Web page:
U.S. could grant final permit for Dakota
pipeline as soon as Friday: government lawyer
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[February 07, 2017]
By Valerie Volcovici
WASHINGTON (Reuters) - The U.S. Army
secretary could make a decision on the final permit needed to complete
the controversial Dakota Access Pipeline as soon as Friday, the
government's lawyer told a Washington, D.C., court on Monday.
The Army Corp of Engineers told the court it has submitted its
recommendation to Robert Speer, the acting secretary of the Army, on
whether it needs to complete a full environmental review before it can
grant the final permit allowing work to start on a contested tunnel
under a lake. The review was requested in December by former President
Opponents argue that letting the pipeline cross under Lake Oahe, a
reservoir that is the water source for the Standing Rock Sioux
Reservation, would damage sacred lands and could leak oil into the
tribe's water supply.
Proponents believe the pipeline is necessary to transport U.S. oil
safely and that it would create jobs.
Jan Hasselman, an attorney with Earthjustice, who represents the
Standing Rock Sioux, said the tribe will challenge the U.S. government
in court if the Army grants the easement. The tribe, along with other
Native American groups, environmentalists and other activists, have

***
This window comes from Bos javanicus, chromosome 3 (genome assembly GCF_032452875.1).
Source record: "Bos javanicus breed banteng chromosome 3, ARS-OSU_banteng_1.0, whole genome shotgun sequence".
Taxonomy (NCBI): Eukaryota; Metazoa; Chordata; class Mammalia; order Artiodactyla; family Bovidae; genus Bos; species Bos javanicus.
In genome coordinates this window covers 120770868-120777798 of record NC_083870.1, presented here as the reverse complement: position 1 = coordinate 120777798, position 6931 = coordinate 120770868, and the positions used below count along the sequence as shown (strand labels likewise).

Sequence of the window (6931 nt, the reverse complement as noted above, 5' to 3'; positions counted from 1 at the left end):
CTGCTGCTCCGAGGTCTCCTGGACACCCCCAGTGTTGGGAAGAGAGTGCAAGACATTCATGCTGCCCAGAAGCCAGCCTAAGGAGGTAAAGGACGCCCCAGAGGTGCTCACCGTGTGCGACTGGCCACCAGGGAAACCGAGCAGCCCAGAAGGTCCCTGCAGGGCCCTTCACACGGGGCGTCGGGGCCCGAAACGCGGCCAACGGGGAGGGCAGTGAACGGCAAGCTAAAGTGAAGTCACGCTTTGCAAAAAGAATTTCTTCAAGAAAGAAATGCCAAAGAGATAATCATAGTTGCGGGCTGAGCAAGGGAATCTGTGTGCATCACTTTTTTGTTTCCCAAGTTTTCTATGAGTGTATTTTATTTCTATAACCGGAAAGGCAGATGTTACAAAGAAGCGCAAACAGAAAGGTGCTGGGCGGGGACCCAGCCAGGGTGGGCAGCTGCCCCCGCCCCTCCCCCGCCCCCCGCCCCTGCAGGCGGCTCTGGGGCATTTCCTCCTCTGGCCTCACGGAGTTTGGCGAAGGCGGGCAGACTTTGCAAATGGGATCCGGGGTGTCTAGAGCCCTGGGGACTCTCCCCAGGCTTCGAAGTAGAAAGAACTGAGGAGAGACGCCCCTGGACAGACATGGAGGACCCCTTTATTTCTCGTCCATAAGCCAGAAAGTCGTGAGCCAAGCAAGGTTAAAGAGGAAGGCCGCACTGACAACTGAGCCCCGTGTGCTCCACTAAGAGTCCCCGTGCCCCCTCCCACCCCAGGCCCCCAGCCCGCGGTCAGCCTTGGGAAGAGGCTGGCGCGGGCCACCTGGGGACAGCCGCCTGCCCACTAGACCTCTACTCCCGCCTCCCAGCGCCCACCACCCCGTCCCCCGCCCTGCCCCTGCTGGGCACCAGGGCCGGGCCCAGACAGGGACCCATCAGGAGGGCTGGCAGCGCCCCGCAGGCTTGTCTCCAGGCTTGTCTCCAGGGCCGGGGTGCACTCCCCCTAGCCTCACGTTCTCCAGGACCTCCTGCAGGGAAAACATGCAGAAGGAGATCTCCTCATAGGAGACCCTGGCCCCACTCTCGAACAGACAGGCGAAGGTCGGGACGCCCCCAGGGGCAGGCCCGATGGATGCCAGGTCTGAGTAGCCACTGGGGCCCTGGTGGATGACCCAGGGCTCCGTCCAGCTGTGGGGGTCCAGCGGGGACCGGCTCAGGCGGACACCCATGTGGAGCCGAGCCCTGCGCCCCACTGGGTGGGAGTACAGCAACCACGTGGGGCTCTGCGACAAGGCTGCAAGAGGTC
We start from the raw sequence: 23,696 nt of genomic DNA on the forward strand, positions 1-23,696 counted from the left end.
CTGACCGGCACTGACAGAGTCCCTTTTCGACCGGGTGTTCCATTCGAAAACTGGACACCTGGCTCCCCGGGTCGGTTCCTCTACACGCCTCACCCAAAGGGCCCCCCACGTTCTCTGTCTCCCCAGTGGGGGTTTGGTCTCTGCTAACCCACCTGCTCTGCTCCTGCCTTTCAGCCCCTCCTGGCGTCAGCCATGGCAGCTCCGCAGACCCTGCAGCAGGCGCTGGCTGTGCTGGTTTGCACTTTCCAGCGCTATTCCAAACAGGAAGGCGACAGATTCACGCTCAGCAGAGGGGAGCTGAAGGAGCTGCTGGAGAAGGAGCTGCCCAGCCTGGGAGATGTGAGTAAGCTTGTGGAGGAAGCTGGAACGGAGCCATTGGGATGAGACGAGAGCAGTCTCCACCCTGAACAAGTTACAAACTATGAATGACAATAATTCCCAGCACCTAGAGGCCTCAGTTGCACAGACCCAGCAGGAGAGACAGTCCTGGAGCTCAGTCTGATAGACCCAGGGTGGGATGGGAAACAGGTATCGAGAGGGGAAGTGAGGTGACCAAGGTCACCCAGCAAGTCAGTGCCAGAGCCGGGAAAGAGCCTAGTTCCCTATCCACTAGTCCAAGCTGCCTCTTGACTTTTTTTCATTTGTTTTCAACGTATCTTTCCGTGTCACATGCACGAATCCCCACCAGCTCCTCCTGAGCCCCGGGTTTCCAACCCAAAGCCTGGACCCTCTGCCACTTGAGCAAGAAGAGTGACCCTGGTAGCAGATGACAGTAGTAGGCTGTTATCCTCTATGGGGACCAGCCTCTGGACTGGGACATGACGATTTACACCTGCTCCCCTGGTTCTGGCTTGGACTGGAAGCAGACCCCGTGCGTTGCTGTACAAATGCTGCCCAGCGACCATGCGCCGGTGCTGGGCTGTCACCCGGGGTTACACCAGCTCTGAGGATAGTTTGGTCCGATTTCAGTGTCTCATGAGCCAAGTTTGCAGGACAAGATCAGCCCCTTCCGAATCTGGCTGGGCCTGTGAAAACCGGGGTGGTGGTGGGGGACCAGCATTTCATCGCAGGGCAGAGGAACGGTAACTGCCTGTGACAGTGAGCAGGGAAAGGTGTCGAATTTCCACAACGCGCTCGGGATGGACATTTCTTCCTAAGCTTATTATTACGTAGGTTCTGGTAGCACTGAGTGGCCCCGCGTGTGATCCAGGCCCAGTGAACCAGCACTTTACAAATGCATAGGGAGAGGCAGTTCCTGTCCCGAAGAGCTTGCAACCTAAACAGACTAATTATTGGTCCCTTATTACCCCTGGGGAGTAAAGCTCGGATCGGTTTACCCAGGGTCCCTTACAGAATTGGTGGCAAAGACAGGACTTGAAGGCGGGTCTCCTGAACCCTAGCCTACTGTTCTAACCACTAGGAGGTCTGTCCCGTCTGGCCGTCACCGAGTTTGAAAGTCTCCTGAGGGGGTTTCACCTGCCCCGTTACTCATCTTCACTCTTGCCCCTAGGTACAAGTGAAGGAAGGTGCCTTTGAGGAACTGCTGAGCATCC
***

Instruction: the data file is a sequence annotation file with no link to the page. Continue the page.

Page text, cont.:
opposed the $3.8 billion Dakota Access Pipeline led by Energy Transfer
Partners LP <ETP.N>.
He said it is unclear whether construction could begin while the
decision is challenged or whether the court will grant an injunction
blocking the work.
“Our position is the tribe's treaty rights and the law require the full
(Environmental Impact Study) process that the government initiated in
December. Issuing the easement without that process will be a serious
violation of the law,” Hasselman told Reuters.
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A police barricade stands on Backwater Bridge north of the Dakota
Access oil pipeline protest camp near Cannon Ball, North Dakota,
U.S., January 29, 2017. REUTERS/Terray Sylvester
A spokesman for the Army was not immediately available to comment.
Energy Transfer Partners declined to comment on the legal
At the hearing at the D.C. Circuit Court on Monday, lawyers for ETP
said the pipeline would become fully operational around 90 days
after construction begins. If the easement is granted, oil can start
crossing under the lake, a reservoir that is part of the Missouri
River, as soon as 60 days after construction starts.
(Additional reporting by Liz Hampton in Houston; Editing by Dan
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